Kuang Si Falls

After our outing with the elephants, we made our way to what is on pretty much every Top 5 of Laos list — Kuang Si Falls.  Because we had already pre-arranged this at the hotel, our driver picked us up from the Elephant Village and drove us the 30-45 minutes to the falls.  If you take the excursion out there on your own, I would highly recommend getting a driver with an actual car as opposed to hiring a Tuk Tuk.  The road there is dusty, bumpy, and windy and would be very uncomfortable on the back of the rickshaw.

The entrance fee for the falls is 20K kip.  Be sure to bring a bathing suit and towel because even if you don’t think you’ll want to go in the water, you will once you see it.  The Kuang Si Falls are a beautiful emerald-jade color with hundreds of butterflies that flutter all around; it truly lives up to the hype.  The first watering hole you approach at the falls is by far the biggest and busiest.  Don’t make the mistake of thinking this is the only watering hole out of the excitement of seeing it first.  Keep walking up and you’ll see that there are about 7 or 8 watering holes and they get progressively less and less busy as you keeping walking up the hill (that being said, the first watering hole does have a tree that you can jump off of into the water).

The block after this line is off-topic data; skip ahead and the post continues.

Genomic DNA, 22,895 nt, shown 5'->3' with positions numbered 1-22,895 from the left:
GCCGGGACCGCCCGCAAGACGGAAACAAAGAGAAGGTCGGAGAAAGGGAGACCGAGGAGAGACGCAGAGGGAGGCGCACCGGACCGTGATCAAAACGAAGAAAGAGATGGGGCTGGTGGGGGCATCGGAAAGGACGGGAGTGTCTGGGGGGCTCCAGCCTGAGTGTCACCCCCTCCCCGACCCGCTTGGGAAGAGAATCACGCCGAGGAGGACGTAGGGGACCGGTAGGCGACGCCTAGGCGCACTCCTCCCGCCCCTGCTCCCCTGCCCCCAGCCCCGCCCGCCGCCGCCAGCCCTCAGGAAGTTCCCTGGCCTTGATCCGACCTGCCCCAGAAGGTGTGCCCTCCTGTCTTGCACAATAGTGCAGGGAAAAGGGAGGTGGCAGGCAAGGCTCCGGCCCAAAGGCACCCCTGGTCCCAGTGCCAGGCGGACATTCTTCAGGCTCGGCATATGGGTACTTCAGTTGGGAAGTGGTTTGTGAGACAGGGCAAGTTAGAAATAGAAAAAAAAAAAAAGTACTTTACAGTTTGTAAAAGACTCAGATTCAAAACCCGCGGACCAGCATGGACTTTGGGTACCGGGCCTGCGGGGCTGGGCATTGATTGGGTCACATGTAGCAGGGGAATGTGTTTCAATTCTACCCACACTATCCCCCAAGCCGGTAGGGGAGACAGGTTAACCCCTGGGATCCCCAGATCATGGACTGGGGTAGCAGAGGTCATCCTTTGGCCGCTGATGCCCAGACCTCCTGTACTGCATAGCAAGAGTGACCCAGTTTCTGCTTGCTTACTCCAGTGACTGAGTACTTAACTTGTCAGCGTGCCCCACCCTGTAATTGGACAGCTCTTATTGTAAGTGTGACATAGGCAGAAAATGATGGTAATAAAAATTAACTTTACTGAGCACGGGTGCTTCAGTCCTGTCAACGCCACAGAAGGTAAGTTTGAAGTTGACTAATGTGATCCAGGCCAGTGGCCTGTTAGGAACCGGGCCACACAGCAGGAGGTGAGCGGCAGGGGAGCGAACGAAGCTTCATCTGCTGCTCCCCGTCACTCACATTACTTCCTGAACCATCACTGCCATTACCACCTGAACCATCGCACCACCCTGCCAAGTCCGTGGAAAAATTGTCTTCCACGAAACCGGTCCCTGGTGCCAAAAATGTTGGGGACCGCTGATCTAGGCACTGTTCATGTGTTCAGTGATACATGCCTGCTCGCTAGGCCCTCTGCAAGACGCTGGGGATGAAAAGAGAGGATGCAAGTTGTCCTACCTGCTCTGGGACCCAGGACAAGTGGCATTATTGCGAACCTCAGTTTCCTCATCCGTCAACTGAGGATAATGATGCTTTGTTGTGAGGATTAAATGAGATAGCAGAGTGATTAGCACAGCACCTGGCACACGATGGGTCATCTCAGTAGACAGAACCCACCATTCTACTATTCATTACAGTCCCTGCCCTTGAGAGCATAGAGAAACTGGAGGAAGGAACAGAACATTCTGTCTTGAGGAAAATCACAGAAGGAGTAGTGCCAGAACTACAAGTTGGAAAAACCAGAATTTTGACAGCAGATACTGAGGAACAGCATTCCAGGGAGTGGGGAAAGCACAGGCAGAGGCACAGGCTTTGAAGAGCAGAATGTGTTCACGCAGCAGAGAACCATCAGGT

As you make it up the hill, you’ll eventually reach the apex of the falls which is a giant 200 ft. waterfall.  At the bottom, you can take some great pictures and there is a trail that will take you to the top.  Now when we tried to hike up this, we were both wearing flip flops, making it nearly impossible.  So if you want to hike up to the top, be sure to wear shoes.  Also, the climb is incredibly steep, like on your hands and knees steep.  It is not for anyone who isn’t in peak physical shape.  As we were struggling to get to the top, we asked the folks coming down if it was worth the effort.  Most, if not all, said “No”.  The general consensus was that the view wasn’t really that good at the top and you may as well just take more pictures from the bottom.  So it’s up to you whether you think the climb is worth it.